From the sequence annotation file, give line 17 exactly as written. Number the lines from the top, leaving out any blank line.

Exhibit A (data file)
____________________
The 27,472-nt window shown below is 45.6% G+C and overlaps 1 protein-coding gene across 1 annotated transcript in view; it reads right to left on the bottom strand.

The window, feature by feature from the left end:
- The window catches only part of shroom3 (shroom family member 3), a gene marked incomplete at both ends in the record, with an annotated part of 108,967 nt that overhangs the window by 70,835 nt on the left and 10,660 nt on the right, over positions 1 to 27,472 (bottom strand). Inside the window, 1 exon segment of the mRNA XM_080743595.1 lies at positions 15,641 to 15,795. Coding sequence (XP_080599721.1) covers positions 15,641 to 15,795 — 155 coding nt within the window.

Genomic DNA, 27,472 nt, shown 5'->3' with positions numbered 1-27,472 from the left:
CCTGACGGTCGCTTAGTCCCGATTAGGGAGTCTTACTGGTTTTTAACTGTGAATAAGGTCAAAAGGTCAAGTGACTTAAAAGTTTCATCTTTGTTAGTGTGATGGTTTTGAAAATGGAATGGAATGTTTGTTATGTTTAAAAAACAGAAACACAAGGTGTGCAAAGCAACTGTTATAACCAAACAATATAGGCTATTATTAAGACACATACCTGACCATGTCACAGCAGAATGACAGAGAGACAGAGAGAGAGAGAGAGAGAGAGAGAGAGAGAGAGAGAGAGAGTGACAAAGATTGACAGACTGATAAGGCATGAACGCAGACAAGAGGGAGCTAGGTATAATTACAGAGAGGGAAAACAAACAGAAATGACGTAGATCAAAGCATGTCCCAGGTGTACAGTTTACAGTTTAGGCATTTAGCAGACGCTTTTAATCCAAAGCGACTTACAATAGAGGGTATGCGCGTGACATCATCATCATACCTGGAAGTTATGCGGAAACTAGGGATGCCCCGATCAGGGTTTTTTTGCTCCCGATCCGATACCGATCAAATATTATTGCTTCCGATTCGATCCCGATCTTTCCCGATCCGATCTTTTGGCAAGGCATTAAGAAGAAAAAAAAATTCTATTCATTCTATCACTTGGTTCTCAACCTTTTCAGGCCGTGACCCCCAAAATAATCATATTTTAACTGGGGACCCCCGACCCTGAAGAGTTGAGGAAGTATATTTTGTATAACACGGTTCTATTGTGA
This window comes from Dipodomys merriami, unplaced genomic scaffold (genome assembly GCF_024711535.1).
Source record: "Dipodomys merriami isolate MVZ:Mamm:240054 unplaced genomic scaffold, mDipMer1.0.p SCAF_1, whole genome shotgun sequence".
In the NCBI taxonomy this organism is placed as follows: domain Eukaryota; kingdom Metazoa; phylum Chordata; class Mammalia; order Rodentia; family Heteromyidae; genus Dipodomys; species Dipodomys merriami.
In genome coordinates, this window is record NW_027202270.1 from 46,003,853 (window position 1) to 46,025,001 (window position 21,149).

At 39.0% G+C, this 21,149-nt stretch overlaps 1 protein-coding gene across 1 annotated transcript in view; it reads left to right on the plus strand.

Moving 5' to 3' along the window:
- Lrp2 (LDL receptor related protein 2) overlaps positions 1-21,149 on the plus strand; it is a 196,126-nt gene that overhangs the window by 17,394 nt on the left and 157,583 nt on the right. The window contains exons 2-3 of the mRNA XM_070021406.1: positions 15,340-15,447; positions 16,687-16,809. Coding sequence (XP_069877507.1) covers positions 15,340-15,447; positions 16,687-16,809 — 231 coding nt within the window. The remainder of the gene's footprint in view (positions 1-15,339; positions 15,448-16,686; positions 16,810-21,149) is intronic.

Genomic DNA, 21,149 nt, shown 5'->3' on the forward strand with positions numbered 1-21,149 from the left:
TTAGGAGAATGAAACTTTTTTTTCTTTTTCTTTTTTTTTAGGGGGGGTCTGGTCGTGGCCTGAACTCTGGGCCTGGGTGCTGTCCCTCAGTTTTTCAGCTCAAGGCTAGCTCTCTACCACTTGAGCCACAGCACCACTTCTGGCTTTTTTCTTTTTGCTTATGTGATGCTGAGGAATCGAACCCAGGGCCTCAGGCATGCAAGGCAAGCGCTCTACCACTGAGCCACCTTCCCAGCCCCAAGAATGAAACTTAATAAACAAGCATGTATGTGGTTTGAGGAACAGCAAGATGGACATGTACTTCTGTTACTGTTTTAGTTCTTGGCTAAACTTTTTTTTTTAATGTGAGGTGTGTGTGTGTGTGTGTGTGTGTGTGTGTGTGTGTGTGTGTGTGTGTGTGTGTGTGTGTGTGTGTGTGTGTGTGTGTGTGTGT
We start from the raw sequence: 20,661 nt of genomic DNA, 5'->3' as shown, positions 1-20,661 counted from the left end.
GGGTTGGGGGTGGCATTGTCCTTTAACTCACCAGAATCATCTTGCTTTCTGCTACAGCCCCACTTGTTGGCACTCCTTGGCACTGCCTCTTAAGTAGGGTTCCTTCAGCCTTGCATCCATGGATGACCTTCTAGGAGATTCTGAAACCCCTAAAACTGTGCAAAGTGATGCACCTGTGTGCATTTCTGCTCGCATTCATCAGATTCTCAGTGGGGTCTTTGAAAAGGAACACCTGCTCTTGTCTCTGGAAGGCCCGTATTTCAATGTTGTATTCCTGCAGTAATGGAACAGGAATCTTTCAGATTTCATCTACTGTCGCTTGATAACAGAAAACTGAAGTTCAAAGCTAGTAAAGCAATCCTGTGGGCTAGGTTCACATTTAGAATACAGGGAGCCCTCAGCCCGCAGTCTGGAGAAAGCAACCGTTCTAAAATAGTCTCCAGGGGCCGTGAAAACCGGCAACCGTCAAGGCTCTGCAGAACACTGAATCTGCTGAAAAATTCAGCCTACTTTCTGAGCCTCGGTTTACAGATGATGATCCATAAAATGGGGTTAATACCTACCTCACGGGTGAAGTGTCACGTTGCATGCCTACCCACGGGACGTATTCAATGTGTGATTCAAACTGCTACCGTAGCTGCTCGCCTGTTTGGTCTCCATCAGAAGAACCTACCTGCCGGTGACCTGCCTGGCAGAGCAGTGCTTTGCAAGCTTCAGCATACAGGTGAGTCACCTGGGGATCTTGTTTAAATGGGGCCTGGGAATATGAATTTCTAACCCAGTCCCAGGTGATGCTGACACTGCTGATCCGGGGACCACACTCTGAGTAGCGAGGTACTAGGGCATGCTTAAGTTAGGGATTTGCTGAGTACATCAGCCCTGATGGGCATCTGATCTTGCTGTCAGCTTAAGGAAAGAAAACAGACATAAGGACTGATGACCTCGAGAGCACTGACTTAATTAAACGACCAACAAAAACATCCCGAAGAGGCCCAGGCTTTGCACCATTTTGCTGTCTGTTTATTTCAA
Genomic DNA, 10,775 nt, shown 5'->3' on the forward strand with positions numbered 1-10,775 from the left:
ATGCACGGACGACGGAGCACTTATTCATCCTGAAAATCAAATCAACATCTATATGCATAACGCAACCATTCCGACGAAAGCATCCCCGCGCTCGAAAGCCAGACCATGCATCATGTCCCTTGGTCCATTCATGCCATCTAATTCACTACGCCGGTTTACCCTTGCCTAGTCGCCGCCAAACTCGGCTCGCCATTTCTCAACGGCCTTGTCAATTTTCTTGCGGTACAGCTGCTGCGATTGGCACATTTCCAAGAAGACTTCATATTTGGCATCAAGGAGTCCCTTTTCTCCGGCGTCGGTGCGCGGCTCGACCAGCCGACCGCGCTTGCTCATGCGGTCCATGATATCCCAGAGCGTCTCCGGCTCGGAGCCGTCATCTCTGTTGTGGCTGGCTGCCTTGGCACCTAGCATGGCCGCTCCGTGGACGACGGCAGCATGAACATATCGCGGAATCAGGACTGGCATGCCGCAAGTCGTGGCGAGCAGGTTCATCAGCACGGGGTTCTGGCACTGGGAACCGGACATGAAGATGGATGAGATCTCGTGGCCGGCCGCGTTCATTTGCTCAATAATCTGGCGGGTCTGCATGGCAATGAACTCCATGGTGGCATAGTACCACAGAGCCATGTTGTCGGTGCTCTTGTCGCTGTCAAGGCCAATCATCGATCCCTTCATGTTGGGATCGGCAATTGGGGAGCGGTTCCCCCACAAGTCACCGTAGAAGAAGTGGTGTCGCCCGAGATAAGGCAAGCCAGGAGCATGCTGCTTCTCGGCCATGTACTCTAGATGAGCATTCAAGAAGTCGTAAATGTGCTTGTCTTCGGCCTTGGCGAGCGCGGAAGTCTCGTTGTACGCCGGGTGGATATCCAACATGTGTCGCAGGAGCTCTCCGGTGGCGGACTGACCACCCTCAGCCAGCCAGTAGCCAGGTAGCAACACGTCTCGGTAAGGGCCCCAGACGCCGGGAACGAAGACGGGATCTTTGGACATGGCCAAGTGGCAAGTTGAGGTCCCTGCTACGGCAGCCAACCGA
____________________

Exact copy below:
Genomic DNA, 10,775 nt, shown 5'->3' on the forward strand with positions numbered 1-10,775 from the left: